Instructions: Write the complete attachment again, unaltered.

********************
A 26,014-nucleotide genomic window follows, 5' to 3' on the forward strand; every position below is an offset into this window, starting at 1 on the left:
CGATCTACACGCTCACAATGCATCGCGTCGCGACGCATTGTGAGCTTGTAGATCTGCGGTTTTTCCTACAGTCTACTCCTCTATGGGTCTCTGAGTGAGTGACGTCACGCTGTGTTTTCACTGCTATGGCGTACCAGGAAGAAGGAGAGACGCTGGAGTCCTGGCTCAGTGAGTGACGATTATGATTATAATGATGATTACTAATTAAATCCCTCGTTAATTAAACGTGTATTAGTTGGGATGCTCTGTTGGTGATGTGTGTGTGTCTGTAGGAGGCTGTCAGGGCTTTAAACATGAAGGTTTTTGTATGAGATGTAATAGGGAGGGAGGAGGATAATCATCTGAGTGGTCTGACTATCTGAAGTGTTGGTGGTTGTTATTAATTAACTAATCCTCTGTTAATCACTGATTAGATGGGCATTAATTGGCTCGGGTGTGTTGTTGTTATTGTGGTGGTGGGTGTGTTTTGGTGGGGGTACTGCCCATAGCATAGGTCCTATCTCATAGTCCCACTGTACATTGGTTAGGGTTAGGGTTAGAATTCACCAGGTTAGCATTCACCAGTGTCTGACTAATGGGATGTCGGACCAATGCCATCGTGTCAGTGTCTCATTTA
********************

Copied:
A 26,014-nucleotide genomic window follows, 5' to 3' on the forward strand; every position below is an offset into this window, starting at 1 on the left:
CGATCTACACGCTCACAATGCATCGCGTCGCGACGCATTGTGAGCTTGTAGATCTGCGGTTTTTCCTACAGTCTACTCCTCTATGGGTCTCTGAGTGAGTGACGTCACGCTGTGTTTTCACTGCTATGGCGTACCAGGAAGAAGGAGAGACGCTGGAGTCCTGGCTCAGTGAGTGACGATTATGATTATAATGATGATTACTAATTAAATCCCTCGTTAATTAAACGTGTATTAGTTGGGATGCTCTGTTGGTGATGTGTGTGTGTCTGTAGGAGGCTGTCAGGGCTTTAAACATGAAGGTTTTTGTATGAGATGTAATAGGGAGGGAGGAGGATAATCATCTGAGTGGTCTGACTATCTGAAGTGTTGGTGGTTGTTATTAATTAACTAATCCTCTGTTAATCACTGATTAGATGGGCATTAATTGGCTCGGGTGTGTTGTTGTTATTGTGGTGGTGGGTGTGTTTTGGTGGGGGTACTGCCCATAGCATAGGTCCTATCTCATAGTCCCACTGTACATTGGTTAGGGTTAGGGTTAGAATTCACCAGGTTAGCATTCACCAGTGTCTGACTAATGGGATGTCGGACCAATGCCATCGTGTCAGTGTCTCATTTA